by Jené Luciani
Coco Chanel once said, "A girl should be two things: classy and fabulous." This piece of advice from one of the world's most famous fashion designers (among other tidbits) is as inspirational today as it was when she launched her first perfume in the 1920s.
Recently, when groundbreaking Cosmopolitan magazine editor Helen Gurley Brown passed away at age 90, it was clear her legacy would live on in her many pieces of printed advice. Among her controversial admonitions? "Marriage is insurance for the worst years of your life. Save the 'best' for when you're single."
While Chanel and Brown were pioneering career women in their day, now there's no shortage of inspirational females at the top of their fields-and there's plenty they can teach us. Whether they've spent years climbing the corporate ladder, helming a major fashion house or magazine, or building a billion-dollar brand, these powerful 10 women learned the ropes of their chosen profession, raised families, and mastered the art of balance. Here's the best advice you can take from them.
Sheryl Sandberg1. Sheryl Sandberg: Chief Operating Officer of Facebook; 10th Most Powerful Woman in the World (Forbes); age 42
"I've cried at work. I've told people I've cried at work. And it's been reported in the press that 'Sheryl Sandberg cried on Mark Zuckerberg's shoulder,' which is not exactly what happened. I talk about my hopes and fears and ask people about theirs. I try to be myself-honest about my strengths and weaknesses-and I encourage others to do the same. It is all professional and it is all personal, all at the very same time."
Helen Gurley Brown2. Helen Gurley Brown: American Author, Publisher, and Businesswoman, and Editor-in-Chief of Cosmopolitan magazine for 32 years
"Cosmo was all about getting somewhere from nowhere. If you could start as un-prepossessing, nothingburger, mouseburger, as me and get along just by doing the best you could, then wasn't that a good idea to try?"
Mary Kinney3. Mary Kinney: Executive Vice President and COO of Ginnie Mae (Government National Mortgage Association); age 59
"The wisest advice I ever got was to build my career on what I want, not what others want for me. This means acknowledging that while you may not be the best at something, you can still reach your goals if you possess the passion and drive. That also means taking care of yourself. Exercising and maintaining a healthy diet are essential to helping manage the stresses of a high-profile position."
Marla Gottschalk4. Marla Gottschalk: CEO of The Pampered Chef, Ltd.; age 51
"Find your passion and a mission you believe in. When you feel like you make a difference in people's lives, it becomes so much more than a job. For example, I know family mealtimes are vitally important. So it is very motivating to lead an organization focused on that."
Lisa Bloom5. Lisa Bloom: Celebrity Attorney; Founder and Managing Partner of The Bloom Firm; age 50
"The best advice I can give can be summed up in one word: Read. Don't be one of the 80 percent of people who didn't read a book last year. Reading is mental fitness. It is a workout for your brain. You just cannot get enough intelligent information without a steady diet of written articles, commentary, and most importantly, books. Readers do better in school, earn more money, are better citizens, have happier personal lives, and are more actively engaged in the world around us. Books get our minds out there, into the world of ideas, and where our brains go, our bodies follow."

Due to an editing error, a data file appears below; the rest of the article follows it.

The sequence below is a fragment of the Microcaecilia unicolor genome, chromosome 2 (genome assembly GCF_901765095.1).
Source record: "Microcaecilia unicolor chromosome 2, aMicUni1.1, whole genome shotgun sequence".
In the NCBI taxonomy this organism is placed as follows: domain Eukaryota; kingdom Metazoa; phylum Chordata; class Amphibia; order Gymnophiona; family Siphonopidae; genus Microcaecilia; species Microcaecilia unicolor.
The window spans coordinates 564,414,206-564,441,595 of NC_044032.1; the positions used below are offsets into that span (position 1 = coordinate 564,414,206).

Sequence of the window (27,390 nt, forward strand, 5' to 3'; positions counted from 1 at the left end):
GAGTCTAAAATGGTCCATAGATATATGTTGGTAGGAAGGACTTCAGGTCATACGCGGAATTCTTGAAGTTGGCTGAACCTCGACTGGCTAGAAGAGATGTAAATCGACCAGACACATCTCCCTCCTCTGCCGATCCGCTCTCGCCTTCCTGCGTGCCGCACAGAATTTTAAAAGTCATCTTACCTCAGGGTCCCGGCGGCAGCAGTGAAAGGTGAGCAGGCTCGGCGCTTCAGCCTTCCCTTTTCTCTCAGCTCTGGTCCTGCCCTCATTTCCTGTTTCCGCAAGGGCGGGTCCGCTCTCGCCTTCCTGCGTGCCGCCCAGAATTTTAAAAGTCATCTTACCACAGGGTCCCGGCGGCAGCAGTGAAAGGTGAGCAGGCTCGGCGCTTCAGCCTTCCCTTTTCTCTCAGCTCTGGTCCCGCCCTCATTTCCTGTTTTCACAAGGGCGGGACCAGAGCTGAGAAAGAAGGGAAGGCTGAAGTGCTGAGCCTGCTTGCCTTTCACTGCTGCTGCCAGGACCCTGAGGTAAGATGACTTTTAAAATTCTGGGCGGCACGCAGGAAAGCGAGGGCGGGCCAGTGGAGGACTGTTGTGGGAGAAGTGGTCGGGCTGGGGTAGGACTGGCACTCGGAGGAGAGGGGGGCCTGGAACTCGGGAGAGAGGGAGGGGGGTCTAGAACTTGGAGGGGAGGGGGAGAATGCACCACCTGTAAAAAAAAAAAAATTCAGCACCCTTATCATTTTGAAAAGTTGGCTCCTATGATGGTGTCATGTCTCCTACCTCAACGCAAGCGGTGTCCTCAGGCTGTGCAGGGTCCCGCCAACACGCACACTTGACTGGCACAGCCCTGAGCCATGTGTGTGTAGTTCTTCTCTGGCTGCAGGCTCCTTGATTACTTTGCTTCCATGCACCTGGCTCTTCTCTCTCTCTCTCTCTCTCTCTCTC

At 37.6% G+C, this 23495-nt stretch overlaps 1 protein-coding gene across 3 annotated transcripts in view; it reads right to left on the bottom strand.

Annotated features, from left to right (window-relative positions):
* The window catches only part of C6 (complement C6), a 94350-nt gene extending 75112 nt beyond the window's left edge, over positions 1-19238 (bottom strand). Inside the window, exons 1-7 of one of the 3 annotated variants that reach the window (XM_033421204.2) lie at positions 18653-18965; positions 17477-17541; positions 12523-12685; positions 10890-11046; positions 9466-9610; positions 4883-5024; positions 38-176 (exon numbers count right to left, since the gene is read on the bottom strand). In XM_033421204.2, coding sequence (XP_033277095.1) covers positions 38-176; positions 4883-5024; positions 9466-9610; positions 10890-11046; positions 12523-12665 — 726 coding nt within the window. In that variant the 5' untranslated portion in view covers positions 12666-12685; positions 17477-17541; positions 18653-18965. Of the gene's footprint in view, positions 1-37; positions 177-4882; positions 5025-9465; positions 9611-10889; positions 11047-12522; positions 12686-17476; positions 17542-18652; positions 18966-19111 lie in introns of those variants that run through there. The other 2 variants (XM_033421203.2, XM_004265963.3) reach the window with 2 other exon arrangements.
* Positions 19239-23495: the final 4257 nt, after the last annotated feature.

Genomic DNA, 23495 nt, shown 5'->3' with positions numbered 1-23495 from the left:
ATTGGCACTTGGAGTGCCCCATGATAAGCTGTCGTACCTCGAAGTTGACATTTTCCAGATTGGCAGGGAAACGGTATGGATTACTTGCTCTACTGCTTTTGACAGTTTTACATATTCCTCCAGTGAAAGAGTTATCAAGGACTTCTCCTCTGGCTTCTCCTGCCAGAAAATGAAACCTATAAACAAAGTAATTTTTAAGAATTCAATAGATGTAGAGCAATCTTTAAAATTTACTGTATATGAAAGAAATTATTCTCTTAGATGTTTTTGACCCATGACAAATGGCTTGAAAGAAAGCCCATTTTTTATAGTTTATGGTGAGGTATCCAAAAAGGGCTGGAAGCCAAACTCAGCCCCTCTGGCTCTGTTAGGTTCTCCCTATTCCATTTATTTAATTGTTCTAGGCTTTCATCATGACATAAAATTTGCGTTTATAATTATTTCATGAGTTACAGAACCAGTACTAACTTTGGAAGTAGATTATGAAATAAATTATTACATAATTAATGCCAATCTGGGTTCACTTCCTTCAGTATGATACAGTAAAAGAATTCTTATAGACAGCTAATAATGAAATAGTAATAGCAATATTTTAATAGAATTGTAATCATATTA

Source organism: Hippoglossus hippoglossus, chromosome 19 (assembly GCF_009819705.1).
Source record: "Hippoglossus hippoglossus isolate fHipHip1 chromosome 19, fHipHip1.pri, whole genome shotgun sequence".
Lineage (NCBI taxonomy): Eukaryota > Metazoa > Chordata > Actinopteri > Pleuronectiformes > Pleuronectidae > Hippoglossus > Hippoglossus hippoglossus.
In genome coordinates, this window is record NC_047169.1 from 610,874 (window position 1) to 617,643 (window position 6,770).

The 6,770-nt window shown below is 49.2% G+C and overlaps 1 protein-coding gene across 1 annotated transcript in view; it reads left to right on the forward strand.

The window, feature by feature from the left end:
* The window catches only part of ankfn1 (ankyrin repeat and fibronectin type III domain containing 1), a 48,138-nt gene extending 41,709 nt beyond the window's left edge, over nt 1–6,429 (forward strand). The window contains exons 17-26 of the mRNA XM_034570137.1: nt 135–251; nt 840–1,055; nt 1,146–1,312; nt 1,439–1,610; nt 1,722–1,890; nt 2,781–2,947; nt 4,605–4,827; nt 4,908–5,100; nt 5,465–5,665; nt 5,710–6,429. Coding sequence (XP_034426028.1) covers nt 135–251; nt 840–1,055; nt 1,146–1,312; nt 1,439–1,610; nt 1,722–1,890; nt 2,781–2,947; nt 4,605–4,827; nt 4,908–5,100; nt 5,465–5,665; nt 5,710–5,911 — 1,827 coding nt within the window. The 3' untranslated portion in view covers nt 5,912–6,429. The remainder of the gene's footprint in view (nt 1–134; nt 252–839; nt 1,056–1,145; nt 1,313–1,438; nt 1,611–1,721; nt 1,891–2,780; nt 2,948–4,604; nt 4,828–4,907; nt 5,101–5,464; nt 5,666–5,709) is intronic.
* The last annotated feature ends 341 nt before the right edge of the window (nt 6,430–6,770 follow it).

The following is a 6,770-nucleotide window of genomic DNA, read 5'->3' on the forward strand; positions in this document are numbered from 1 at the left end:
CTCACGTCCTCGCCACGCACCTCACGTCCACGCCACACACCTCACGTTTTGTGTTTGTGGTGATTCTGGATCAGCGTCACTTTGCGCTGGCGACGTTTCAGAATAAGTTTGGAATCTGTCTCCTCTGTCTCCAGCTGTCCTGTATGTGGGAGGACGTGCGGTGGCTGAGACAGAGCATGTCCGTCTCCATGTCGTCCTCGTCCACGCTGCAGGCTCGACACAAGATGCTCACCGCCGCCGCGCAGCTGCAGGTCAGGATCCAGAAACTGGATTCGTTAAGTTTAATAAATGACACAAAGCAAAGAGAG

Gina D'Ambra6. Gina D'Ambra: Founder of LuxMobile Group; age 34
"Ignore people who say no to what you feel in your heart is a great idea. The worst that can happen is it doesn't work, but you will have achieved the success of simply trying."
Pam Alabaster7. Pam Alabaster: Senior Vice President Corporate Communications, Sustainable Development & Public Affairs of L'Oréal USA; age 51
"Continuous learning leads to continuous improvement. Commit yourself to advancing your knowledge, skills, and expertise. The business environment is quickly changing, and your understanding of the leading practices, thinking, and emerging tools will help you manage for better results. Be a lifelong student."
Gail Warrior8. Gail Warrior: CEO and Founder of The Warrior Group Construction; age 44
"As a woman in a male-dominated industry, I often get asked about how I deal with that issue. I respond that the barriers for women in business are much less today than even 10 years ago. And even if being a woman in your business sector may be an issue to some potential customers, don't let it be one to you. In business, you set the tone by being a competent professional, so you establish yourself as someone qualified to get the job done and let that speak for itself. I truly believe women are natural leaders and entrepreneurs. So grow your business based on your skill sets and your brain! As women, we have a lot of both!"
Reema Khan9. Reema Khan: CEO of s.h.a.p.e.s. Brow Bar; age 35
"Always look at the big picture. I started as one small beauty shop in Chicago and now have more than 65 locations around the world. I took things slow and evaluated the market. Set reasonable goals each month to stay on track, and in the end, you will become that much closer to reaching your dreams."
Jenna Fagnan10. Jenna Fagnan: President of Tequila Avión; age 39
"As one of the few female executives in the spirits industry, I've learned to not worry about making mistakes-everyone makes them! Women are all perfectionists and find it hard to leave certain things in the past, but it's best to just learn from it and move on!"
Want more advice on shattering that glass ceiling? Check out these pearls of wisdom from more women at the top!